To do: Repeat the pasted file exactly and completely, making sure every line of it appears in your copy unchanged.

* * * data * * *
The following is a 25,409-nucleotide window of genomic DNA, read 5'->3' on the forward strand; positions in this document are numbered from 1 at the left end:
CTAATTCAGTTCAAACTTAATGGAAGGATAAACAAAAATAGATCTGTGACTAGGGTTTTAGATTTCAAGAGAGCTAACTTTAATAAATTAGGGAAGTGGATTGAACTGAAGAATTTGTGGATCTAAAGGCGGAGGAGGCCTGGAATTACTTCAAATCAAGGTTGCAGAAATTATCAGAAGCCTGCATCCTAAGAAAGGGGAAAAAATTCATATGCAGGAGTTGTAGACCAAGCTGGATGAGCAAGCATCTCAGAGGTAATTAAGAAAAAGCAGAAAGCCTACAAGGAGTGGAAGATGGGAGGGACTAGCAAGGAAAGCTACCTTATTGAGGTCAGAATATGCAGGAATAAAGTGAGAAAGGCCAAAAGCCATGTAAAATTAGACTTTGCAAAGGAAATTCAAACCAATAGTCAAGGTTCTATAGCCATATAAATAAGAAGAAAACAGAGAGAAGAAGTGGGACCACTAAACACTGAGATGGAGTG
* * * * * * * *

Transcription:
The following is a 25,409-nucleotide window of genomic DNA, read 5'->3' on the forward strand; positions in this document are numbered from 1 at the left end:
CTAATTCAGTTCAAACTTAATGGAAGGATAAACAAAAATAGATCTGTGACTAGGGTTTTAGATTTCAAGAGAGCTAACTTTAATAAATTAGGGAAGTGGATTGAACTGAAGAATTTGTGGATCTAAAGGCGGAGGAGGCCTGGAATTACTTCAAATCAAGGTTGCAGAAATTATCAGAAGCCTGCATCCTAAGAAAGGGGAAAAAATTCATATGCAGGAGTTGTAGACCAAGCTGGATGAGCAAGCATCTCAGAGGTAATTAAGAAAAAGCAGAAAGCCTACAAGGAGTGGAAGATGGGAGGGACTAGCAAGGAAAGCTACCTTATTGAGGTCAGAATATGCAGGAATAAAGTGAGAAAGGCCAAAAGCCATGTAAAATTAGACTTTGCAAAGGAAATTCAAACCAATAGTCAAGGTTCTATAGCCATATAAATAAGAAGAAAACAGAGAGAAGAAGTGGGACCACTAAACACTGAGATGGAGTG